A cuckoo clock is typically a pendulum-regulated clock that strikes the hours with a sound like a common cuckoo’s call and has an automaton cuckoo bird that moves with each note. Some move their wings, open/close their beak whilst leaning forward, whereas in others only the bird’s body leans forward. The mechanism to produce the cuckoo call has been in use since the middle of the 18th century and has remained almost without variation until the present day.
The design of a cuckoo clock is now conventional. Most are made in the traditional carved or chalet style to hang on a wall. In the “traditional style” the wooden case is decorated with carved leaves and animals. They have an automaton of the bird that appears through a small trap door while the clock is striking. The bird is often made to move as the clock strikes, typically by means of an arm that lifts the back of the carving.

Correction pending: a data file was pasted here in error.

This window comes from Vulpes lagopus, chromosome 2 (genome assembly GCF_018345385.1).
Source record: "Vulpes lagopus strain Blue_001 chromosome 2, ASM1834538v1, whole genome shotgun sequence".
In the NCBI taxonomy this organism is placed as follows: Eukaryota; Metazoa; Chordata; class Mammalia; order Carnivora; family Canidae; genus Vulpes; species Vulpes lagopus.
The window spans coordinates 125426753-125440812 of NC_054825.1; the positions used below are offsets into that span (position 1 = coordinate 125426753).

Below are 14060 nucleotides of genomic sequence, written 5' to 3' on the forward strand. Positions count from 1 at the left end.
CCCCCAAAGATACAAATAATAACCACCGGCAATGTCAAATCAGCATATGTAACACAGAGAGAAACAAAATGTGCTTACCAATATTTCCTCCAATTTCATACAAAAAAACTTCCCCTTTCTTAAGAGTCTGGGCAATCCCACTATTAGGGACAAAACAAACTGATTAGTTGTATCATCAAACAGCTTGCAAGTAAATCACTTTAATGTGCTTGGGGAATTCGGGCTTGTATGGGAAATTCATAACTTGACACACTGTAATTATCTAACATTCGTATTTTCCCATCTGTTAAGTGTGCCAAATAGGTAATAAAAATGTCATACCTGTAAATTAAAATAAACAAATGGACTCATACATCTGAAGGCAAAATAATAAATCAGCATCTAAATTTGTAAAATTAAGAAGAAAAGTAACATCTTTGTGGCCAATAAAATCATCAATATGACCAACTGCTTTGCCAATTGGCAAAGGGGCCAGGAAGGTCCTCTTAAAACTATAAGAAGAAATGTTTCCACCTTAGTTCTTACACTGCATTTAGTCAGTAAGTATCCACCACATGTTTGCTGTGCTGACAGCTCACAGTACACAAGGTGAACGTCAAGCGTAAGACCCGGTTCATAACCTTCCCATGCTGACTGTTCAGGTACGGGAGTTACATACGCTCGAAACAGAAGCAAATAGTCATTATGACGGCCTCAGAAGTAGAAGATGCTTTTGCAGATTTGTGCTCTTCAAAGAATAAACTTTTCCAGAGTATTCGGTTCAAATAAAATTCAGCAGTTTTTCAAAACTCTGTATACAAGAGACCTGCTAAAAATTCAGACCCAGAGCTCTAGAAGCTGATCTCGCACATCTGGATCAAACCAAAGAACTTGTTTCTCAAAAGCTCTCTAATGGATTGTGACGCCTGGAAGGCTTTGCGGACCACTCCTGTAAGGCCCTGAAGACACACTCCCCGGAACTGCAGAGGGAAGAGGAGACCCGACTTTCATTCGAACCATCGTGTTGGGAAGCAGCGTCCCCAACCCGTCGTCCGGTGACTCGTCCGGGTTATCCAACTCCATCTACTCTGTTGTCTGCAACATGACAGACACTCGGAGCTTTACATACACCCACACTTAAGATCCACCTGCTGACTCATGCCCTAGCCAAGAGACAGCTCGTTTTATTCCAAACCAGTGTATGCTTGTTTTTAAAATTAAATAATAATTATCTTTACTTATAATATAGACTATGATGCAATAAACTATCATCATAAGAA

In recent years, quartz battery-powered cuckoo clocks have become available. As with their mechanical counterparts, the cuckoo bird emerges from its enclosure and moves up and down, but on the quartz timepieces it also flaps its wings and opens its beak while it sings. During the call the double doors open and the cuckoo emerges as usual, but only on the full hour, and they do not have a gong wire chime.